By Shyamal Sinha
Variously descended from a pirate captain, a Lord Mayor of London and a governor of North Carolina with a 400,000-acre estate, Michael Dobbs-Higginson was born on a farm with no electricity in the British colony of Southern Rhodesia in 1941.
Michael Dobbs-Higginson, ordained as a lay Buddhist monk in Japan at age 22 and erstwhile Merrill Lynch chairman, shares his unique life story in his new memoir A Raindrop in the Ocean: The Life of a Global Adventurer. The most fundamental period of his life was his stay at a Buddhist monastery on a mountain in Japan, where he battled hardship to find untapped reserves of resilience that would last him a lifetime.
His personal doctrine, the result of a lifetime of learning, is based on Buddhist principles with a sprinkling of Western morality added to the mix. It is his way of securing balance—not happiness—and has aided him in maintaining a relaxed and confident demeanor thoughout.
“I don’t look for happiness; that is a Walt Disney construct,” Dobbs-Higginson said in a recent interview. “The search for happiness is a very ephemeral one. If you and the world around you are in balance, you are naturally peaceful. Peacefulness is one thing, but happiness is trite.” (The Telegraph)
His auto-biography tells the story of how Dobbs-Higginson was raised in colonial Rhodesia (a territory that corresponds to modern-day Zimbabwe) and went on to roam the world as a teenager. It includes tales of bed-hopping, drug-smuggling, and shady business deals, written as if by a master storyteller, while sharing a religious philosophy based on Japanese Buddhism.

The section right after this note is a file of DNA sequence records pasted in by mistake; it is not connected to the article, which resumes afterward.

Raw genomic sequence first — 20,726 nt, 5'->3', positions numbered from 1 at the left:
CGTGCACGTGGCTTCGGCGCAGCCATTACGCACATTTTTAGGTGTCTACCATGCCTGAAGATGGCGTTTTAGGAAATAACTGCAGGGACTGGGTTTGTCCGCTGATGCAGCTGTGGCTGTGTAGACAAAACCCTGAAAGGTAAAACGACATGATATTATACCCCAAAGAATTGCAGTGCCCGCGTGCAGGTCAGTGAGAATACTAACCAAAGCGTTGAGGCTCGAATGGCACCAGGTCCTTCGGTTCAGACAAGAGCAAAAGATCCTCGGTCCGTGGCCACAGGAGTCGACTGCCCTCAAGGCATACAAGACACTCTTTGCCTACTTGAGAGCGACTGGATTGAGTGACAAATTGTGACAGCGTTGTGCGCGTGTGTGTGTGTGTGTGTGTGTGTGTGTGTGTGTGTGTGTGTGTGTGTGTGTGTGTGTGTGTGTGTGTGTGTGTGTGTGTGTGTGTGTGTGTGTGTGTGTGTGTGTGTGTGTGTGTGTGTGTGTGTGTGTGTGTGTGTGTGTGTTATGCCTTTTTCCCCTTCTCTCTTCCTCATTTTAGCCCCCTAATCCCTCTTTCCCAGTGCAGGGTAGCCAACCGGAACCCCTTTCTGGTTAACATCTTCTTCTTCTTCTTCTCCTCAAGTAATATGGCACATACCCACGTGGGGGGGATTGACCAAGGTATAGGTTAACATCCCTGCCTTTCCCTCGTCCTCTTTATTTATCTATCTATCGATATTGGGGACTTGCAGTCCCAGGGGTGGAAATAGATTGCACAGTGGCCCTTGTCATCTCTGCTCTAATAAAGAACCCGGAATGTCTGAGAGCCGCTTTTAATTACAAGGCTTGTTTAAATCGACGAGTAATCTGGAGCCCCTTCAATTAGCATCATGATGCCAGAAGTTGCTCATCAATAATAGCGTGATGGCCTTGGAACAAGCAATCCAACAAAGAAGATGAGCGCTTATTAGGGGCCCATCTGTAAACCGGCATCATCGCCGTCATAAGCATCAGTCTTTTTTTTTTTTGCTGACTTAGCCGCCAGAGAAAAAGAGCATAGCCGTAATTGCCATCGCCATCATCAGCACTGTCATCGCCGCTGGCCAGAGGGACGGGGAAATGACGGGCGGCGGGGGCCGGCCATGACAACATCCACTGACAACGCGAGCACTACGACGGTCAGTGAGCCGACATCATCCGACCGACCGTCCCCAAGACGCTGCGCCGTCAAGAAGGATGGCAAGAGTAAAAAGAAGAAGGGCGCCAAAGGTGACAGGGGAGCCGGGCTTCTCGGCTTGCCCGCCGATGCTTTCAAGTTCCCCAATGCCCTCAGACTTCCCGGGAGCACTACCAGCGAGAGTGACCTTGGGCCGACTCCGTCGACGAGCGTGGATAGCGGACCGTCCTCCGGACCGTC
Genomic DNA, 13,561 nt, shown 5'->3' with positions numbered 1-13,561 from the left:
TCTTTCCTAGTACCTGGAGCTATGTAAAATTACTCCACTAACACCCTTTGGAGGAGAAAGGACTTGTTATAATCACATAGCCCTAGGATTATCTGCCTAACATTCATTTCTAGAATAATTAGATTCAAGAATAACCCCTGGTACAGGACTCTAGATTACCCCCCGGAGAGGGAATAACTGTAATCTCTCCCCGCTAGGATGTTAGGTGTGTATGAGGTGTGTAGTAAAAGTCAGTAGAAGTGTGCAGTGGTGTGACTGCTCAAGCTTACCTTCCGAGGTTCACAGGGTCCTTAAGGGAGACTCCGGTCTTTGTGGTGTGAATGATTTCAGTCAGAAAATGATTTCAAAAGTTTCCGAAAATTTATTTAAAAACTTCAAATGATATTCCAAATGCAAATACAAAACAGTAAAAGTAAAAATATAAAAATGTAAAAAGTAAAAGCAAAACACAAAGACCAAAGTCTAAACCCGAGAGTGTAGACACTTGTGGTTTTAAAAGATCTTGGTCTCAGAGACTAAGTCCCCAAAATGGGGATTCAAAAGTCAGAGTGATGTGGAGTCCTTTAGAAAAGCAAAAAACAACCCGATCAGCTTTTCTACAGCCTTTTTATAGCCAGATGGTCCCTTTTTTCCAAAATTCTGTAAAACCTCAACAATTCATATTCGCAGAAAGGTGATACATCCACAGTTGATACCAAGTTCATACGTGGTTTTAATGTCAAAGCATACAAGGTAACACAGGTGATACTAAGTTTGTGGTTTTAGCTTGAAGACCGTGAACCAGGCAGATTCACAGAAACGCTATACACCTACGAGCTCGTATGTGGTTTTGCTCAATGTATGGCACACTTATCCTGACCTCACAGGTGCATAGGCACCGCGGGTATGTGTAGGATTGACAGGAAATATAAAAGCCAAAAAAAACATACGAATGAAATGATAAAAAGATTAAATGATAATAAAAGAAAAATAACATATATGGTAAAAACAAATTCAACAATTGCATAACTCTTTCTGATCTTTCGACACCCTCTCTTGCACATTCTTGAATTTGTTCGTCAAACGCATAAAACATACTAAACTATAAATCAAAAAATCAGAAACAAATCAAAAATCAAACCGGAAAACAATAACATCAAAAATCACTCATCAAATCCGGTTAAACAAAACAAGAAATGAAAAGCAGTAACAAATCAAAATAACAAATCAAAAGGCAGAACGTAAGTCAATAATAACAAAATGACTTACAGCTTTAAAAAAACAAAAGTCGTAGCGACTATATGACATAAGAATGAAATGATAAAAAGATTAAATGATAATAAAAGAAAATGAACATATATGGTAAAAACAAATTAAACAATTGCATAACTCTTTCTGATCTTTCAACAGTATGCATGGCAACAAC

Dobbs-Higginson was ordained as a lay Buddhist monk in 1963, at the age of 22, at Shino-In, the headquarters of the Shingon school of Japanese Buddhism on Mount Koya. He was the first Westerner to be accepted into the 1,200-year-old Buddhist tradition. Now 75, Dobbs-Higginson is calmly facing his greatest challenge yet; the downhill battle against a terminal illness.
After studying medicine in Dublin, logging in Canada, and teaching surfing in Hawaii, Dobbs-Higginson describes how he moved back to Japan, where he set up several businesses before being chased out of the country by ruthless Central Intelligence Agency (CIA) operatives, after refusing to participate in their operations. He then realtes how he went on to become the chairman of Merrill Lynch Asia-Pacific, and is still involved in various startups developing electric vehicles and drones for Asia, and an e-commerce platform for Africa.
When asked how he reconciled his career as a banker with his monastic principles, he answered: “If I was joining the mafia to smuggle drugs, that would be a moral question, but joining investment banking, I was actually doing some good. I felt that I was giving opportunity to people who might not otherwise have had it, and in those days we were not paid those grotesque sums.” (The Telegraph)
His philosophy for life, he explains, is built up out of three parts: minimizing the ego, encouraging curiosity, and focusing on substance rather than form. This last notion came from his mother: “My mother was a sort of quasi-mystic, and very interested in comparative theology,” Dobbs-Higginson recounts. “And when I was about six or seven, about to leave for boarding school, she said: ‘I want to tell you something.
“She said ‘you’ve got to understand that life is about form and substance. Most people focus on form, because that’s the easy part, and that’s usually driven by the ego. But substance is really what the person is made of; what their moral value systems are and who they really are—so focus on substance.’” (Citya.M. Newsletters)
At 75, he still leads a full life, despite his illness, with three children, six grandchildren, and his French wife Marie-Thérèse.
He lives in Singapore, London and France.